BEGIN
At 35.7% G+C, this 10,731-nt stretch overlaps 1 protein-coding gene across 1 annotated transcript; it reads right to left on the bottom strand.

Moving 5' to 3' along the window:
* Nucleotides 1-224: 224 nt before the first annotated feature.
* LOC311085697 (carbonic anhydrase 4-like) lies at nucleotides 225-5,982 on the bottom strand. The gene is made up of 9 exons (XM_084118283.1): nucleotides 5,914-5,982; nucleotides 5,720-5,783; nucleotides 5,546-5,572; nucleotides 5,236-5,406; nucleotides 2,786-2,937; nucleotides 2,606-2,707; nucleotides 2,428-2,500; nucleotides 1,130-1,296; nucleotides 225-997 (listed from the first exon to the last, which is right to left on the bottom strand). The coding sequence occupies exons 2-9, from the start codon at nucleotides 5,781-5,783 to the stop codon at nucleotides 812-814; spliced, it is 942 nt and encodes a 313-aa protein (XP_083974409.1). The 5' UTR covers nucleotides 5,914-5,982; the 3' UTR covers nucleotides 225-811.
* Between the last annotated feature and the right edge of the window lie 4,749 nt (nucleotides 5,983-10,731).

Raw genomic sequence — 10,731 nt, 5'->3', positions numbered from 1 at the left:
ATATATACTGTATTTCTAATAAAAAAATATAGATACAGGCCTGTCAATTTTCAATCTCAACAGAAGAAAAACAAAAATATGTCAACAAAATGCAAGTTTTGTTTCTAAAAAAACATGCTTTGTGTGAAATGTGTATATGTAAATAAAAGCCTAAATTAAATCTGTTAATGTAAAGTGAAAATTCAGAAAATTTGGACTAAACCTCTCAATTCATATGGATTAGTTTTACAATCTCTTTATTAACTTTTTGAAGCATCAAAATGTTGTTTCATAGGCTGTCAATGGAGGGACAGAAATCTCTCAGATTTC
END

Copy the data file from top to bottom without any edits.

At 35.7% G+C, this 10,731-nt stretch overlaps 1 protein-coding gene across 1 annotated transcript; it reads right to left on the bottom strand.

Moving 5' to 3' along the window:
* Nucleotides 1-224: 224 nt before the first annotated feature.
* LOC311085697 (carbonic anhydrase 4-like) lies at nucleotides 225-5,982 on the bottom strand. The gene is made up of 9 exons (XM_084118283.1): nucleotides 5,914-5,982; nucleotides 5,720-5,783; nucleotides 5,546-5,572; nucleotides 5,236-5,406; nucleotides 2,786-2,937; nucleotides 2,606-2,707; nucleotides 2,428-2,500; nucleotides 1,130-1,296; nucleotides 225-997 (listed from the first exon to the last, which is right to left on the bottom strand). The coding sequence occupies exons 2-9, from the start codon at nucleotides 5,781-5,783 to the stop codon at nucleotides 812-814; spliced, it is 942 nt and encodes a 313-aa protein (XP_083974409.1). The 5' UTR covers nucleotides 5,914-5,982; the 3' UTR covers nucleotides 225-811.
* Between the last annotated feature and the right edge of the window lie 4,749 nt (nucleotides 5,983-10,731).

Raw genomic sequence — 10,731 nt, 5'->3', positions numbered from 1 at the left:
ATATATACTGTATTTCTAATAAAAAAATATAGATACAGGCCTGTCAATTTTCAATCTCAACAGAAGAAAAACAAAAATATGTCAACAAAATGCAAGTTTTGTTTCTAAAAAAACATGCTTTGTGTGAAATGTGTATATGTAAATAAAAGCCTAAATTAAATCTGTTAATGTAAAGTGAAAATTCAGAAAATTTGGACTAAACCTCTCAATTCATATGGATTAGTTTTACAATCTCTTTATTAACTTTTTGAAGCATCAAAATGTTGTTTCATAGGCTGTCAATGGAGGGACAGAAATCTCTCAGATTTC